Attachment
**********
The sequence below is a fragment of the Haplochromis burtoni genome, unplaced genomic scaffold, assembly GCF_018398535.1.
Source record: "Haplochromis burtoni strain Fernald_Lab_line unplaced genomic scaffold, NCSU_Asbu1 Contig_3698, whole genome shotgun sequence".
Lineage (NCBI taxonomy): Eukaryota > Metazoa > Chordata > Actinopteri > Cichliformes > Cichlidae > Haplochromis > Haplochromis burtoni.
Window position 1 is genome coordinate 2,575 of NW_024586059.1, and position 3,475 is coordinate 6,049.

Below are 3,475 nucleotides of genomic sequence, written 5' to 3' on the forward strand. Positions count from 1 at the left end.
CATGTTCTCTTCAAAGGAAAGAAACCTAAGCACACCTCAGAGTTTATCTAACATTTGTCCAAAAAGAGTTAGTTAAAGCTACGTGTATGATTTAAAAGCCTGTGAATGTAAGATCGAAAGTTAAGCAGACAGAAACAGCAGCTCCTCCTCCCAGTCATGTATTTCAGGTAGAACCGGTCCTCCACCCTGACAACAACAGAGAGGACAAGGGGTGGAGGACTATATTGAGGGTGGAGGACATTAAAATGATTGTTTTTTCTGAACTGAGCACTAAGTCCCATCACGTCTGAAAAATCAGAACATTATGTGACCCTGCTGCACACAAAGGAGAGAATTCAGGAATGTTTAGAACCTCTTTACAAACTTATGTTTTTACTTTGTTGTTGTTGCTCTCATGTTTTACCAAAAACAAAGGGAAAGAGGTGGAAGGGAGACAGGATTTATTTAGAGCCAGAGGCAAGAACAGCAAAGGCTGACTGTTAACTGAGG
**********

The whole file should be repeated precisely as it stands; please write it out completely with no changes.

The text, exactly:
The sequence below is a fragment of the Haplochromis burtoni genome, unplaced genomic scaffold, assembly GCF_018398535.1.
Source record: "Haplochromis burtoni strain Fernald_Lab_line unplaced genomic scaffold, NCSU_Asbu1 Contig_3698, whole genome shotgun sequence".
Lineage (NCBI taxonomy): Eukaryota > Metazoa > Chordata > Actinopteri > Cichliformes > Cichlidae > Haplochromis > Haplochromis burtoni.
Window position 1 is genome coordinate 2,575 of NW_024586059.1, and position 3,475 is coordinate 6,049.

Below are 3,475 nucleotides of genomic sequence, written 5' to 3' on the forward strand. Positions count from 1 at the left end.
CATGTTCTCTTCAAAGGAAAGAAACCTAAGCACACCTCAGAGTTTATCTAACATTTGTCCAAAAAGAGTTAGTTAAAGCTACGTGTATGATTTAAAAGCCTGTGAATGTAAGATCGAAAGTTAAGCAGACAGAAACAGCAGCTCCTCCTCCCAGTCATGTATTTCAGGTAGAACCGGTCCTCCACCCTGACAACAACAGAGAGGACAAGGGGTGGAGGACTATATTGAGGGTGGAGGACATTAAAATGATTGTTTTTTCTGAACTGAGCACTAAGTCCCATCACGTCTGAAAAATCAGAACATTATGTGACCCTGCTGCACACAAAGGAGAGAATTCAGGAATGTTTAGAACCTCTTTACAAACTTATGTTTTTACTTTGTTGTTGTTGCTCTCATGTTTTACCAAAAACAAAGGGAAAGAGGTGGAAGGGAGACAGGATTTATTTAGAGCCAGAGGCAAGAACAGCAAAGGCTGACTGTTAACTGAGG